Être fort pour être utile

or Be strong to be useful

was initially postulated by Georges Hébert when developing Méthode Naturelle.

This motto still remains the most famous quotation when talking about Parkour.

But what does it mean? How often does someone use his skills to help other people? Or are traceurs only here to damage rails, stain walls and occupy playgrounds? Enjoy this collection of videos from traceurs who made our world a little better.


We start with the Move for Japan - Worldwide Parkour Charity Traceurs for Japan 2011. After the earthquakes and tsunamis traceurs all over the world met up to raise money for the Japanese Red Cross. Vienna and Brusseles, Singapore and Lyon, Stuttgart and Belgrade, Cologne and London, and many others big and small cities all over the world took part. See the list of 31 cities in 15 countries.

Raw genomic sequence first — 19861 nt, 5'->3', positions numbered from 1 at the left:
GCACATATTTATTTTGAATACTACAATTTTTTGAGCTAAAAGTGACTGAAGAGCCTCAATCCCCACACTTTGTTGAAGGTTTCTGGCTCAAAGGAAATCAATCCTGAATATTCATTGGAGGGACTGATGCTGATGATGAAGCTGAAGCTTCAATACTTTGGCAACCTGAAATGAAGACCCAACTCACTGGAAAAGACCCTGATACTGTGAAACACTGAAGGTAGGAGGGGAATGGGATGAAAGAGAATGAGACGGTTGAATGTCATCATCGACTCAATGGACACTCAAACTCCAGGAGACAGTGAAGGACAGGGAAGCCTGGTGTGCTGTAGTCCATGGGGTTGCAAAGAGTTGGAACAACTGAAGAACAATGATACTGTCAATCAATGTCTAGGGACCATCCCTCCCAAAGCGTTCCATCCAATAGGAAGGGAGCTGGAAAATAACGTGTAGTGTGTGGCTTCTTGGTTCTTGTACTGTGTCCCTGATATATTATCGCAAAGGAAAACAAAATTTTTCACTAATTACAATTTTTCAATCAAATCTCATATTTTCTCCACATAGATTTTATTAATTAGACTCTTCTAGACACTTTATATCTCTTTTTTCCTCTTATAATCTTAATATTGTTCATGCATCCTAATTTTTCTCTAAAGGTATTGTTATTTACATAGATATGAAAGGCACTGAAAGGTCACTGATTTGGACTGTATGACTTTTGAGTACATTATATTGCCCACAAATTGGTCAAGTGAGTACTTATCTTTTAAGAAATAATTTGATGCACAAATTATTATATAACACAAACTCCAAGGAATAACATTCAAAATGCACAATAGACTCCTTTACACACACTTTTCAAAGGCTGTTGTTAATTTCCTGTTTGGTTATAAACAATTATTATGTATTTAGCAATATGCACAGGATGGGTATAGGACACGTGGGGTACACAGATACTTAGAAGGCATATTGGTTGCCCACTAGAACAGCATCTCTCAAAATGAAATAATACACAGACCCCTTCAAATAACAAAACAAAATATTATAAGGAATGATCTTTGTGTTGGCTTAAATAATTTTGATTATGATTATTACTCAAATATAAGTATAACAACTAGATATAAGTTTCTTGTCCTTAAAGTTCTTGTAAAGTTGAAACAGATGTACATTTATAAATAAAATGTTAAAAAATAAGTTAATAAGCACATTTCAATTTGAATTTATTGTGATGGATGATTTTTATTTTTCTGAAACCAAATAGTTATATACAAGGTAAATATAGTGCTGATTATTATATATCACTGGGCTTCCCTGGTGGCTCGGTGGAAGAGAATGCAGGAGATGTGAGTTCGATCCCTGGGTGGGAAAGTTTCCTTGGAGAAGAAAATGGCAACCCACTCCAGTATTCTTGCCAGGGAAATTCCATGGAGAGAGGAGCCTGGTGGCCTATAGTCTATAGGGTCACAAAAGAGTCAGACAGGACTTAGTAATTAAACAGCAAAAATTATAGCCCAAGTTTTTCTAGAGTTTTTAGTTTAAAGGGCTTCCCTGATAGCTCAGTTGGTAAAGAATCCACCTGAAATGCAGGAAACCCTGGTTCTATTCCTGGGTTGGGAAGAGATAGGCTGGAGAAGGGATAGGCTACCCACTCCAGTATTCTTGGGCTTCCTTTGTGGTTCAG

This is how it looked in Munich

Northern Parkour crawls for the Downs Syndrome Association

Members of Northern Parkour got on all fours for a mile crawl around the city center to raise money for the Downs Syndrome Association

20,000 Push-ups for charity organizations in Cologne

Nino 3Run Family flips for a Russian orphanage

Backflips for charity

Levi Meeuwenberg does a backflip for every sms confirming a donation for parkour classes for at-risk youth.

Social commitment

Help Homeless

Traceur Johnny Budden and his friends help homeless people around Paris over one weekend. Something that wouldn't cost anything, with no registration or sign up, and that absolutely anyone could do

Parkour volunteers in penal colony for minors

Traceurs from Russian parkour federation "Parkour City" offer free weekly training for young criminals